In The New York Times on Friday, N.R. Kleinfeld and Somini Sengupta paint a portrait of Hector Xavier Monsegur, known on the Internet as Sabu. As a federal informant, Mr. Monsegur, 28, helped bring down a group of politically motivated “hacktivists” in Europe and the United States, who were indicted on Tuesday on computer crime charges.
Mr. Monsegur’s base of operations was an apartment on the Lower East Side of Manhattan. He attended high school in New York, but left in 2001 without finishing the ninth grade. In recent years, he had been unemployed, the authorities said. They said he was active in computer and hacking circles as far back as the late 1990s.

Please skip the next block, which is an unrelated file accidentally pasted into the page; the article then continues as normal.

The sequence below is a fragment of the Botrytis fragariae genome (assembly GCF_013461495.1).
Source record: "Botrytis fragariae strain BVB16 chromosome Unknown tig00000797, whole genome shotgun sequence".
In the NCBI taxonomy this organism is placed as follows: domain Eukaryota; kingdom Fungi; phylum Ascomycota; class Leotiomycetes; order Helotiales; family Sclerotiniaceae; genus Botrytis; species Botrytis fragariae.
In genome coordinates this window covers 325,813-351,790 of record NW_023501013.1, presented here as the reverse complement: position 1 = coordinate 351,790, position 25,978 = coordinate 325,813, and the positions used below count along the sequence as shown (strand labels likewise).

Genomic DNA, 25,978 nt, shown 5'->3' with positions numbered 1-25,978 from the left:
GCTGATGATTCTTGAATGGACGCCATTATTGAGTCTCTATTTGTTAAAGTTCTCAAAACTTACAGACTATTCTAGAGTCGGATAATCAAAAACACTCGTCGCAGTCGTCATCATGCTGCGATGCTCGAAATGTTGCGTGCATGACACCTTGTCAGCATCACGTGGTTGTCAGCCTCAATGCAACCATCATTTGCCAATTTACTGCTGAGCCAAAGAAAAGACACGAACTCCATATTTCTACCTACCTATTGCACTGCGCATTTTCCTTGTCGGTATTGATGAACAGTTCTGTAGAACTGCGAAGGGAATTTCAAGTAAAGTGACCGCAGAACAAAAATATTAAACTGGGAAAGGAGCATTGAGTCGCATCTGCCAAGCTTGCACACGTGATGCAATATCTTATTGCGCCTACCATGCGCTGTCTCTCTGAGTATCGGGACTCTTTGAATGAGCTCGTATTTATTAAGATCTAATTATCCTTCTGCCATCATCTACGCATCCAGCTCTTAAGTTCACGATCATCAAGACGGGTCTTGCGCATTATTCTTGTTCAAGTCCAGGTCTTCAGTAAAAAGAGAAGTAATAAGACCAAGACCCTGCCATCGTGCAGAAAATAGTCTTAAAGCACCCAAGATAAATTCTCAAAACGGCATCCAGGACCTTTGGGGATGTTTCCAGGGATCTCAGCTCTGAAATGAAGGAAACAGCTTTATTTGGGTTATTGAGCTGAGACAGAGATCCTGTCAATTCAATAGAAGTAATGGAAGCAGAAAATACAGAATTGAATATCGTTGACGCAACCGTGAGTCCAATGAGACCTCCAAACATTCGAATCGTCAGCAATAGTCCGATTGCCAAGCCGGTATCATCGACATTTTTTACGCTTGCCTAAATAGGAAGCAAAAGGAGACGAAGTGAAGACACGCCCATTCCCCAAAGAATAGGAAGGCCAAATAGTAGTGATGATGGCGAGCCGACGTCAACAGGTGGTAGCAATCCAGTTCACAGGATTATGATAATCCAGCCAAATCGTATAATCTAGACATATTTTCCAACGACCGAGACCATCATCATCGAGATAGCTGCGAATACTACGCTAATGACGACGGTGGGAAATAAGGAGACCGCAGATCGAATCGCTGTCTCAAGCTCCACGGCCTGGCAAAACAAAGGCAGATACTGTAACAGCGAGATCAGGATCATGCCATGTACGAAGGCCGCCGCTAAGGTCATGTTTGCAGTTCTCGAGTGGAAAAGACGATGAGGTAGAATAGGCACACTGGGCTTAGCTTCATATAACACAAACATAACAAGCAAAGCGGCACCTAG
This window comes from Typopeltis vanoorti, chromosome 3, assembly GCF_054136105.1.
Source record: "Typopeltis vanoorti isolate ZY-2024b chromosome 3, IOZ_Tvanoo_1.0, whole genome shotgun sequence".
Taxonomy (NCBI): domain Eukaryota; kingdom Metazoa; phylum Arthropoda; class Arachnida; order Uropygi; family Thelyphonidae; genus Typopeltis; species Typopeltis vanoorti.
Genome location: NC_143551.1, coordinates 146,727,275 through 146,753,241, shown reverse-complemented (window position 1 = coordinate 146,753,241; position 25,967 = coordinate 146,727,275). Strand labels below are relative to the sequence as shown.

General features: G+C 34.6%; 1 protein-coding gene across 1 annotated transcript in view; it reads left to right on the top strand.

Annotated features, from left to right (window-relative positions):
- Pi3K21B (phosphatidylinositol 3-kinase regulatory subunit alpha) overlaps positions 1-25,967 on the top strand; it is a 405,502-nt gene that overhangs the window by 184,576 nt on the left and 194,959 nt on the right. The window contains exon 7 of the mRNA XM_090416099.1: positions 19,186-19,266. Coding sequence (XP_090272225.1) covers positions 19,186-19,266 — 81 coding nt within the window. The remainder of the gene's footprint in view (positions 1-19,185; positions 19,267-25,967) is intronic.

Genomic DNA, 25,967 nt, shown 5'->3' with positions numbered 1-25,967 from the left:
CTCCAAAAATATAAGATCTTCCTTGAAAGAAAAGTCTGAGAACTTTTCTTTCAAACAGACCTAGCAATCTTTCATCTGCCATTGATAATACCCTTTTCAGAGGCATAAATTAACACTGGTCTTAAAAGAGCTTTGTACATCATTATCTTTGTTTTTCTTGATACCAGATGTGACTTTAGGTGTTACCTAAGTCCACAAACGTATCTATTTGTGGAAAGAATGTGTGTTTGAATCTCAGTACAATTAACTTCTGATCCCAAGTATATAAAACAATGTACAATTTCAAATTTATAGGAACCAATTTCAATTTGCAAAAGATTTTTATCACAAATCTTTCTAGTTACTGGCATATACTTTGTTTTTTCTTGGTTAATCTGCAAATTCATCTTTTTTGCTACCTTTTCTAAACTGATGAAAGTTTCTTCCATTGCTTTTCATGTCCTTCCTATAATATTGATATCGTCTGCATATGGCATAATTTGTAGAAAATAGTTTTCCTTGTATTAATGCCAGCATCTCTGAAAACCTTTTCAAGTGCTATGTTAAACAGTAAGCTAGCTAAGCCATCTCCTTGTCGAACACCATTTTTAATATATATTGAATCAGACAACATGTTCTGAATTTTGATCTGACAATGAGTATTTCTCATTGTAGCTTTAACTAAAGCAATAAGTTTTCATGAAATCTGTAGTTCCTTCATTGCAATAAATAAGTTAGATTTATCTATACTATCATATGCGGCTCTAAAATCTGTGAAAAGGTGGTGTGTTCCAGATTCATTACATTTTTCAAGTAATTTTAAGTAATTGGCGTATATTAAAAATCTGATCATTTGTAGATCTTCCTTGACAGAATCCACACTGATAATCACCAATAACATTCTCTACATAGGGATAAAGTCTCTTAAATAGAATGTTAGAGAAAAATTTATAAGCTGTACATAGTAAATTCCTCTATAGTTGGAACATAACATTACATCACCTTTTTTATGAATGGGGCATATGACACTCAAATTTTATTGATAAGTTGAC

In 2010, Mr. Monsegur said in a magazine interview, he was drawn to Anonymous, a leaderless, anti-authoritarian movement that has taken up various political causes. The catalyst, he said, was his outrage over the arrest of Julian Assange, the founder of WikiLeaks, the whistle-blower site. He became leader of a splinter group, Lulz Security, or LulzSec.
Mr. Monsegur’s neighbors on the Lower East Side found him an irksome presence, complaining about noise from his apartment. “He partied all night,” one neighbor said. “I always made complaints to the police. Nothing was done.”